A handbook to enable ministry leaders to help others through bereavement Grief is a difficult topic that ministry leaders deal with on a regular basis. Do they have confidence in helping those who are suffering the loss of a loved one? Do they feel equipped to meet the differing needs that occur in the life of a survivor? Can they lead someone through a process of grief reconciliation? Are they able to plan and implement a bereavement ministry in their church or parish? Here is a book that can help leaders in a practical way to minister to those who are grieving. In addition, they will discover essential tools to deal with grief’s difficult questions. Drawing upon his thirty years of experience as a pastor and as a professional grief counselor, Dr. Michael provides a valuable resource for pastors and other grief leaders to use within their churches and organizations, and their surrounding communities. This work is a practical guide that will bring a greater understanding of the impact that loss has upon individuals and will provide competent counsel for ministering to them. In addition, it will equip the leader to implement a ministry of grief education and bereavement within a church or organization.
With Joyful Acceptance Maybe by Molly Field James
In a world where advertisements lead us to hope for a life free from suffering, facing the reality of suffering can be a particular challenge. Yet the reality of suffering is one that we all face in the course of our lives. While Christianity often has the reputation of a tradition that promotes the idea that all suffering is good for you and makes you a better person, there is, in fact, much more variety and nuance to the tradition. While there are those who advocate a wholesale acceptance, there are others who question the source of suffering and call for it to be fought against. This book delves into the world of five theologians--Gregory the Great, Julian of Norwich, Jeremy Taylor, C. S. Lewis and Ivone Gebara--to understand their perspectives and draw on their approaches as a way of understanding what Christian responses to suffering look like. This book constructs a contemporary theology that affirms the importance of the call to combat unjust suffering through acts of love and mercy, while also affirming that acceptance of the reality of endemic suffering, found in all five theologians, can provide us with opportunities to grow spiritually, live more faithfully and to experience the blessings in the midst of suffering that are a foretaste of heavenly bliss.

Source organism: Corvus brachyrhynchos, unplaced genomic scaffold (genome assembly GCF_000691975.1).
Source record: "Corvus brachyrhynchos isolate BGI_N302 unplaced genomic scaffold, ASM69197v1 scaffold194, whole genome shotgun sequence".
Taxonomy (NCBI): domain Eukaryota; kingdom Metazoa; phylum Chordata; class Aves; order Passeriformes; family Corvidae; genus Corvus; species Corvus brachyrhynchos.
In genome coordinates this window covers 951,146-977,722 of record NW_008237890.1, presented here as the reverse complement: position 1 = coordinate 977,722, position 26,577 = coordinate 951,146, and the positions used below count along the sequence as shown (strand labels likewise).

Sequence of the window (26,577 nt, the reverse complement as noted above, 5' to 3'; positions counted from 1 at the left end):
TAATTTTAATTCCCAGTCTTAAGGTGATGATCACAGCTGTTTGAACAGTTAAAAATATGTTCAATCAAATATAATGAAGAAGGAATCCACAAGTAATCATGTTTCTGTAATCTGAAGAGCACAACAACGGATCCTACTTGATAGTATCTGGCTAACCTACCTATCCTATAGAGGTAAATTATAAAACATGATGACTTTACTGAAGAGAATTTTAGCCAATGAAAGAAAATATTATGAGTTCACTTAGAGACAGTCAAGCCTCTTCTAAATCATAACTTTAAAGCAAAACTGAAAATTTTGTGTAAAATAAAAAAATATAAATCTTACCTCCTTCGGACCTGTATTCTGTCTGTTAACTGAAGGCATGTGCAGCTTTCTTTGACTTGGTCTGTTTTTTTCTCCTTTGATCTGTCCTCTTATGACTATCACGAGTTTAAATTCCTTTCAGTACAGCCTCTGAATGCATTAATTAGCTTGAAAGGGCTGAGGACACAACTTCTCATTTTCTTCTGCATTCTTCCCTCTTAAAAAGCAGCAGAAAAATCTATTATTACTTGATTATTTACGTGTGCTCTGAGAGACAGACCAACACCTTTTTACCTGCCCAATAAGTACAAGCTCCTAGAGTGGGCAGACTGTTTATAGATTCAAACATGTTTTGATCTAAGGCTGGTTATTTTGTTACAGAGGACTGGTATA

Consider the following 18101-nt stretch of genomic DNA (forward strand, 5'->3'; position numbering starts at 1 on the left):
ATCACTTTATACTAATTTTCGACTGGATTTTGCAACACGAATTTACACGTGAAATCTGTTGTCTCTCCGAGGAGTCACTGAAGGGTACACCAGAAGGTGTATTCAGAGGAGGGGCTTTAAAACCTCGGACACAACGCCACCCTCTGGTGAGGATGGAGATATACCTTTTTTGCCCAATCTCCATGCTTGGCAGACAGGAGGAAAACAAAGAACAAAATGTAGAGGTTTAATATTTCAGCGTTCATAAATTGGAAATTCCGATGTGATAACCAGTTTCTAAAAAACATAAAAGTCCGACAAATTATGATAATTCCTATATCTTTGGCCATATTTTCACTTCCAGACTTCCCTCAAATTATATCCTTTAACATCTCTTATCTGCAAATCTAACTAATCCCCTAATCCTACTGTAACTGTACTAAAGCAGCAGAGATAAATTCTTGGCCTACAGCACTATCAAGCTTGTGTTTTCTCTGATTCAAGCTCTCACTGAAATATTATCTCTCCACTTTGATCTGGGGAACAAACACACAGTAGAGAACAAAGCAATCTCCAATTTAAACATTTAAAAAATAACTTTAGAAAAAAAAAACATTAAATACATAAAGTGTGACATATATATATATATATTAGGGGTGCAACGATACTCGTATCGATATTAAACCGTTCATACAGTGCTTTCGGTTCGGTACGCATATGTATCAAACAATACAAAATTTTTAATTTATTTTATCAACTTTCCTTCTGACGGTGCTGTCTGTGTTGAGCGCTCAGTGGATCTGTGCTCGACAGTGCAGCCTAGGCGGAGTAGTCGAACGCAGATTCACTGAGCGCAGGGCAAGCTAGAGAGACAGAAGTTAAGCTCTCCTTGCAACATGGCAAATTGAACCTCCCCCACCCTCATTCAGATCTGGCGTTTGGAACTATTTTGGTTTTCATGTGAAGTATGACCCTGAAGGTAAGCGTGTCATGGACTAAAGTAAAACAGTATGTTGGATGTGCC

Another Grief Observed by Keith Seddon
Inspired by C. S. Lewis's book A Grief Observed, and at intervals responding to Lewis's thoughts, in this intimate and personal series of journal entries written in the three months after the sudden death of his wife, philosopher and writer Keith Seddon observes his own grief and how it impacts on his life. The exploration of grief is the exploration of the human condition and how self-conscious, sentient beings can face the inevitability of suffering. The author's writings are supported by two essays written by his wife, Jocelyn Almond, that also seek responses and solutions to the problem of evil.
A Grief Observed Readers Edition by C.S. Lewis
In April 1956, C.S. Lewis, author of The Chronicles of Narnia, married Joy Davidman, an American poet with two small children. After four intensely happy years, Davidman died of cancer and Lewis found himself alone again, and inconsolable. In response, he wrote this journal, freely confessing his pain, rage, and struggle to sustain his faith. In it he finds the way back to life. Now a modern classic, A Grief Observed has offered solace and insight to countless readers worldwide. This new edition includes the original text of A Grief Observed alongside specially commissioned responses to the book and its themes from respected contemporary writers and thinkers: Hilary Mantel, Jessica Martin, Jenna Bailey, Rowan Williams, Kate Saunders, Francis Spufford and Maureen Freely.